Have you ever noticed the classy pruning job on the stand of giant bird of paradise in the Ellison courtyard? How about the removal of the overgrown grape ivy and the new xeriscaping plants recently put in—not to mention the weeding of the cracks in the paving, the mulching of the flower beds, and the removal of trash? Well, a staff member of the UCSB Grounds Department named Emmer Ruano gets most of the credit for these serious improvements of the grounds adjacent to the Department of Geography. The UCSB Grounds Department is responsible for 800 acres of landscape and hardscape, irrigation (93% of which is now reclamed), erosion control, and integrated pest management. The campus is divided into 4 zones, and Emmer is in charge of Zone 2 which encompasses an area stretching from Phelps and Buchanan to Campbell and North Halls. Grounds staff start at 4 a.m. and do the majority of their work prior to the arrival of most university employees and students. Emmer has seen great horned owls flying in at dawn to roost in the Ellison courtyard pine trees, has had more than his fair share of opossums and skunks, and says that the campus is “like Disneyland for raccoons” at that hour.
Actually, one reason for the removal of the ivy in the Ellison courtyard was the infestation of rats as well as concerns about potential damage due to rats getting into the walls and chewing on Ellison’s electrical wiring. On his own initiative, Emmer removed the ivy and replanted the area with plant species that don’t provide habitat/hiding spaces for the rats. Mo Lovegreen, Geography’s Executive Officer who is responsible for short- and long-term planning, financial, and space resources for the Department of Geography is particularly delighted with the difference Emmer has made to the Ellison courtyard: “Emmer is amazing. He takes enormous pride in his work, and the entire campus community benefits from it. Emmer always maintains a positive attitude and is extremely resourceful. Faced with the budget shortfall, he took cuttings from other plants around campus and populated the courtyard area with them. Emmer’s idea was to have a color pallet that we could all enjoy that would include orange and yellow flowers along with various shades and textures of green foliage. He has really lit up the place and made it more enjoyable.” (Editor's note: Emmer told me that he promised Mo that she would be "like a princess in a field of flowers" when he was done planting the courtyard.)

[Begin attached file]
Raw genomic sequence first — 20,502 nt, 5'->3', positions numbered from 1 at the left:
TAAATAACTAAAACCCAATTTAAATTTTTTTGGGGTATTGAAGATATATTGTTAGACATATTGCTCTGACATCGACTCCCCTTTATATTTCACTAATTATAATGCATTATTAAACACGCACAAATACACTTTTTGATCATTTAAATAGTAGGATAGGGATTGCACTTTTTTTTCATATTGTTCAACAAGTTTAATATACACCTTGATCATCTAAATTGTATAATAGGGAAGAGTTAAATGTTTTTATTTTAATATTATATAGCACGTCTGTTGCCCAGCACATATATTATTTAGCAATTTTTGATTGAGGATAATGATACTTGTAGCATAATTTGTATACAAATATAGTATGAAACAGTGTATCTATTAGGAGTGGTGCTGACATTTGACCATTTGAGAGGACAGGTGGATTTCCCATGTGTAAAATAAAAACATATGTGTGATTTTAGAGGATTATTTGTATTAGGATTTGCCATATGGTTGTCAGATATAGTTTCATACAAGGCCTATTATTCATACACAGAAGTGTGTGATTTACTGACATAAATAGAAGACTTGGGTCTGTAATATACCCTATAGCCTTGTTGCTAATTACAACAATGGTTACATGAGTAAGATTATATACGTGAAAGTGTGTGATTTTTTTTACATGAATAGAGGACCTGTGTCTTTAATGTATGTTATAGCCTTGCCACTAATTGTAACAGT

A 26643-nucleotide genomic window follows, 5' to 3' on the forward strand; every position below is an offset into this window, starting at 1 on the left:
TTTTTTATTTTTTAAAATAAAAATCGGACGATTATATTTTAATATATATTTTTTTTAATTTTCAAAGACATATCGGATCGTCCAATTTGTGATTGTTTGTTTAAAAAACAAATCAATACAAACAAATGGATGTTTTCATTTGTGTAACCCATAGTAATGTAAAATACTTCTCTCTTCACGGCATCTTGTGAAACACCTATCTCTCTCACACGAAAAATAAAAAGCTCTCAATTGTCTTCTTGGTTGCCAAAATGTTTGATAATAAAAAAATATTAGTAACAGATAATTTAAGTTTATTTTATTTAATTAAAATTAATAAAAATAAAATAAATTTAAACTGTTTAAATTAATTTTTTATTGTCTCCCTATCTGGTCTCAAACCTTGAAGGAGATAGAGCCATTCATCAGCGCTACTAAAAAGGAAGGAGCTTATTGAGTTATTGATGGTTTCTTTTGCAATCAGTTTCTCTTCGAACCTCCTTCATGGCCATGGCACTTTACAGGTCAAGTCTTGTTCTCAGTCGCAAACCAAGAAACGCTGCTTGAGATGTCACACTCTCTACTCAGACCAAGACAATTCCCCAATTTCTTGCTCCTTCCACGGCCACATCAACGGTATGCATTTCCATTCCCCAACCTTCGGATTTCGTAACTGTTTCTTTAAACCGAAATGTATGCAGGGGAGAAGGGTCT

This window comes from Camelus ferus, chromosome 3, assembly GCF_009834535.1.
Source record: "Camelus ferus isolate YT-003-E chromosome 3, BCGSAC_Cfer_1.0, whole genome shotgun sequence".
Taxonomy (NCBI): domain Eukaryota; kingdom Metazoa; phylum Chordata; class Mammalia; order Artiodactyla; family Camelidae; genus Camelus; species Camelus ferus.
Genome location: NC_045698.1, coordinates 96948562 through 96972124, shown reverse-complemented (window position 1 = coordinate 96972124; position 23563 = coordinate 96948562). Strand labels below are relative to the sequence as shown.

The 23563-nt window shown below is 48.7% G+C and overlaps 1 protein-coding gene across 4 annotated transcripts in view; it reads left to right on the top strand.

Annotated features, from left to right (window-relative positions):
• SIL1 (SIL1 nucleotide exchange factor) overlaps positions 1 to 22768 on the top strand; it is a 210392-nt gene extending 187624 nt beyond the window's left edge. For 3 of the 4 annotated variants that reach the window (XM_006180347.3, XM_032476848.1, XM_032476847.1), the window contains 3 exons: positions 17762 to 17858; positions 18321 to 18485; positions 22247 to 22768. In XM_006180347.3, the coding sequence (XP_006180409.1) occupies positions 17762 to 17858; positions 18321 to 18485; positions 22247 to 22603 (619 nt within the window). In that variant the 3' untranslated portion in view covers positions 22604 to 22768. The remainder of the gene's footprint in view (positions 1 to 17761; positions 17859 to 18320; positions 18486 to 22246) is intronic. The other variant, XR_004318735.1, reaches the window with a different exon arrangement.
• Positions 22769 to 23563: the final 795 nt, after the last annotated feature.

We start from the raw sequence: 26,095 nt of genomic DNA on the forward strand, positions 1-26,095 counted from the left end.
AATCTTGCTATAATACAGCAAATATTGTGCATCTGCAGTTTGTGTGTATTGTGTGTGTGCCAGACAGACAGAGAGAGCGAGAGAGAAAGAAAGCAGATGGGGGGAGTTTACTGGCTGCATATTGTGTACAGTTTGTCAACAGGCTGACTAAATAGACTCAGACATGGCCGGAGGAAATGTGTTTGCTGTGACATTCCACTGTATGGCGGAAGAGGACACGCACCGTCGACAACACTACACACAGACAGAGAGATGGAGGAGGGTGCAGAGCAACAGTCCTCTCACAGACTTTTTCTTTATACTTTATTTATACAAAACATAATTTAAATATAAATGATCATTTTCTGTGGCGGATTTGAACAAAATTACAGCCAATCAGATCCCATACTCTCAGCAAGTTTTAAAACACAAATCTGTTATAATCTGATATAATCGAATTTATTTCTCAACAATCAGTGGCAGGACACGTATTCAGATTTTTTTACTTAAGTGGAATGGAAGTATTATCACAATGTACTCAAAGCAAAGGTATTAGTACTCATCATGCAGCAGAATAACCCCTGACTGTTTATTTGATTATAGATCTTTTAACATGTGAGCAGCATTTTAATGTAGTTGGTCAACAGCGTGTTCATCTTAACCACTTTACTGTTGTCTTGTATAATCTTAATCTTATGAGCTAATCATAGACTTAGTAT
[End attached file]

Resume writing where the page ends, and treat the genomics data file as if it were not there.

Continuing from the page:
Emmer was born in Guatemala where his parents owned a ranch near Lake Atitlan in the Guatemalan Highlands. He received a BS in accounting and worked as the manager of a chain of restaurants called Pollo Campero before immigrating to the US where he met his wife María, originally from Honduras. They live in Lompoc and have three children: Emmer Isaac Jr. who just graduated from high school and has a football scholarship to Cal Poly; Eric Andres, 16, who “loves to play baseball;” and “my little princess, Nathalie Lizeth, 4 years old.” Emmer’s wife María has worked for the Santa Barbara Public Health Department for the past 19 years and is also the pastor of the Church of God in Santa Maria.
Not surprisingly, Emmer won second place for the Most Beautiful Garden in Lompoc two years ago – and he’s aiming for first place this year. He owns a boat which he often uses at Nacimiento Lake and Lake San Antonio, he built his own aviary, and he enjoys biking and horse riding (his horse is named Grano de Oro – “Piece of Gold”).
Emmer has been a UCSB Grounds staff member for 8 years, and he’s made a big difference when it comes to Geography’s physical presentation—which is a major consideration in terms of how a visitor “sees” the Department of Geography and the UCSB campus in general. So, thanks to Emmer, groundsman extraordinaire, for all of his hard work, his resourcefulness, his cheery attitude, and his commitment to both the grounds of and the folks in Geography!
Article by Bill Norrington